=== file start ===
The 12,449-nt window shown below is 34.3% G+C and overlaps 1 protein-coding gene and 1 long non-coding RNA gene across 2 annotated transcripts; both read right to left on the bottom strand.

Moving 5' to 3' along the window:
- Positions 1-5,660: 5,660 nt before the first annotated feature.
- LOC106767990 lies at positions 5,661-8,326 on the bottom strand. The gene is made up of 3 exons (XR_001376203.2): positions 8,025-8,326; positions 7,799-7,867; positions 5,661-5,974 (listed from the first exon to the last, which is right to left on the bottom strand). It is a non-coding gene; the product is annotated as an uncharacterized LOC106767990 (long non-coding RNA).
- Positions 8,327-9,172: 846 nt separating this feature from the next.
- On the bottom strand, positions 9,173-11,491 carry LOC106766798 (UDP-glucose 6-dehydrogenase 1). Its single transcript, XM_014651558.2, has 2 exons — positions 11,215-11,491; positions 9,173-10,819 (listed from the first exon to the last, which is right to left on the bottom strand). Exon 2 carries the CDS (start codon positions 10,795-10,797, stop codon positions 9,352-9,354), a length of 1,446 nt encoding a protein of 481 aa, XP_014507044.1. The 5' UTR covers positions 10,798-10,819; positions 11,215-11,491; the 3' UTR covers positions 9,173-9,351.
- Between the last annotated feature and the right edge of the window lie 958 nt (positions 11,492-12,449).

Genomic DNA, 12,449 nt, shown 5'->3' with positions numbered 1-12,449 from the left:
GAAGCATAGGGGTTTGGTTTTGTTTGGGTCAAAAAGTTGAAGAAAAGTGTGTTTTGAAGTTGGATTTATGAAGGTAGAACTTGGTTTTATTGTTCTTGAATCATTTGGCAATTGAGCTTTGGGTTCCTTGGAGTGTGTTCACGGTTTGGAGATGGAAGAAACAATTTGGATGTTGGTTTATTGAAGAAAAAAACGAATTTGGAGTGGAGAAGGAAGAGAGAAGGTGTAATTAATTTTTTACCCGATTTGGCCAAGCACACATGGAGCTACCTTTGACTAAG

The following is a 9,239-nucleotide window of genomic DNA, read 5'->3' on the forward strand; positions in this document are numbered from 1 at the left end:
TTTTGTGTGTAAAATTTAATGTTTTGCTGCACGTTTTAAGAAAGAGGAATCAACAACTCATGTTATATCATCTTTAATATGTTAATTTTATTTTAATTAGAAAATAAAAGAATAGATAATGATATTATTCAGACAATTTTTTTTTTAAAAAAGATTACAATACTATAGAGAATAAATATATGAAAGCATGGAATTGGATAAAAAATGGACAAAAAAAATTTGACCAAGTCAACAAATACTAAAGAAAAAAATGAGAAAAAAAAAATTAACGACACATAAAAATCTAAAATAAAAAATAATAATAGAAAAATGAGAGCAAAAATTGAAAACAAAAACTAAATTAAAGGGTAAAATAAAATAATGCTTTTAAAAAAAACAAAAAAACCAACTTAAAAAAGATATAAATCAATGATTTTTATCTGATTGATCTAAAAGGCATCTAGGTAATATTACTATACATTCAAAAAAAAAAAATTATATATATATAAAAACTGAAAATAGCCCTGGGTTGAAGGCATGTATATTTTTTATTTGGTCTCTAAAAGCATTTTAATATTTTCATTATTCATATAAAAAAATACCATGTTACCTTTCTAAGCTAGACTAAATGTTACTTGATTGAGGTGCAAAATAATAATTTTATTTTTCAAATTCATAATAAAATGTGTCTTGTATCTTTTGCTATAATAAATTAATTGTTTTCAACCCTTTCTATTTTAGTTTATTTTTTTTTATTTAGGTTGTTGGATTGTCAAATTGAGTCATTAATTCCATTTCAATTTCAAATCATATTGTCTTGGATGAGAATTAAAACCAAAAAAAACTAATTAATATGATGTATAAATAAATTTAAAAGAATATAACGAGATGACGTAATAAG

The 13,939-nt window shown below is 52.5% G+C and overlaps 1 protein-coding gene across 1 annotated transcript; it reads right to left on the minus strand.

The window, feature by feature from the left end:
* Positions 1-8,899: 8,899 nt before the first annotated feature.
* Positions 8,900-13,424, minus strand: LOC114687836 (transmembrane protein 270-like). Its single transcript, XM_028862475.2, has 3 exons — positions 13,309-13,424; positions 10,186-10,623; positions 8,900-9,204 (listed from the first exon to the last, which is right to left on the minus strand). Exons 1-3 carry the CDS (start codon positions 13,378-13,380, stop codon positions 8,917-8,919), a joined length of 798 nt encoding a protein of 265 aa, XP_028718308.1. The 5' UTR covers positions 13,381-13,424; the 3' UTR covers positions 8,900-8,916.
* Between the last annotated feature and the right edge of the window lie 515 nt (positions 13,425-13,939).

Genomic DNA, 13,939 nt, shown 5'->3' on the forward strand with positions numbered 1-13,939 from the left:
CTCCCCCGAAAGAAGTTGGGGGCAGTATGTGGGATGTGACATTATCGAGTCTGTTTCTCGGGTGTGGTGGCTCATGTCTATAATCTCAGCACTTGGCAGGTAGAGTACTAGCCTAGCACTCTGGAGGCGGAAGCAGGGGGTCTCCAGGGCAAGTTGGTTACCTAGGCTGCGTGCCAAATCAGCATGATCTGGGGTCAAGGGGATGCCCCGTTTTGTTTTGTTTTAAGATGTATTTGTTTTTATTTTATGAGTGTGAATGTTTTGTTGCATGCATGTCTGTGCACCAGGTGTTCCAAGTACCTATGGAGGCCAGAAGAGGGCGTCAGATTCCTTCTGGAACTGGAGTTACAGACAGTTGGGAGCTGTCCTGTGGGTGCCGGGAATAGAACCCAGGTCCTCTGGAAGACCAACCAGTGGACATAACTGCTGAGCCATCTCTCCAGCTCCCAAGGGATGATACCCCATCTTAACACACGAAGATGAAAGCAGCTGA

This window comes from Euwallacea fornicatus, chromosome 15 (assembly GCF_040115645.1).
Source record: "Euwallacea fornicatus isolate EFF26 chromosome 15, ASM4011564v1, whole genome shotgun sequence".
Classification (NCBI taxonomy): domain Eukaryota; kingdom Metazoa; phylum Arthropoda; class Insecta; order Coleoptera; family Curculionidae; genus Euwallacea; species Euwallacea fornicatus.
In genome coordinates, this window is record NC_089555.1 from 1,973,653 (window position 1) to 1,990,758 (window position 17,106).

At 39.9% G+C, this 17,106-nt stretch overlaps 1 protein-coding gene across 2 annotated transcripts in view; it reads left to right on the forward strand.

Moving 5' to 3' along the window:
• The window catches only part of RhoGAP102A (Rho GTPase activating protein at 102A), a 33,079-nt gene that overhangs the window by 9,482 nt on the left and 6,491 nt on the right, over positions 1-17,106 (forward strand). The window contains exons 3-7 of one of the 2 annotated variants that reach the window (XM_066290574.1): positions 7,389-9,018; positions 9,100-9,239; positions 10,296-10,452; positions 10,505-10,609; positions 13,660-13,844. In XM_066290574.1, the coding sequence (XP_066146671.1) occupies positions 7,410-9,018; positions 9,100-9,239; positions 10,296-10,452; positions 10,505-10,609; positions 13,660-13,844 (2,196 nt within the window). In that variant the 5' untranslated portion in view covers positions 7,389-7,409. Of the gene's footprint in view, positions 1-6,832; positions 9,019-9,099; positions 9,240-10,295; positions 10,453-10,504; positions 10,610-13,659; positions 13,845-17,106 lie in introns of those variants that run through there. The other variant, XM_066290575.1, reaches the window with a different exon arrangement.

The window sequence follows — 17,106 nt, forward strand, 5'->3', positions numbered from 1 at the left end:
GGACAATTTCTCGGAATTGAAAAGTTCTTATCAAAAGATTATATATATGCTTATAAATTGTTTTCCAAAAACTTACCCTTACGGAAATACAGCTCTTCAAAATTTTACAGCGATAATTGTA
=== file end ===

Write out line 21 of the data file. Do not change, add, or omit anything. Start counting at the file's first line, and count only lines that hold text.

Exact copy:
Classification (NCBI taxonomy): domain Eukaryota; kingdom Metazoa; phylum Arthropoda; class Insecta; order Coleoptera; family Curculionidae; genus Euwallacea; species Euwallacea fornicatus.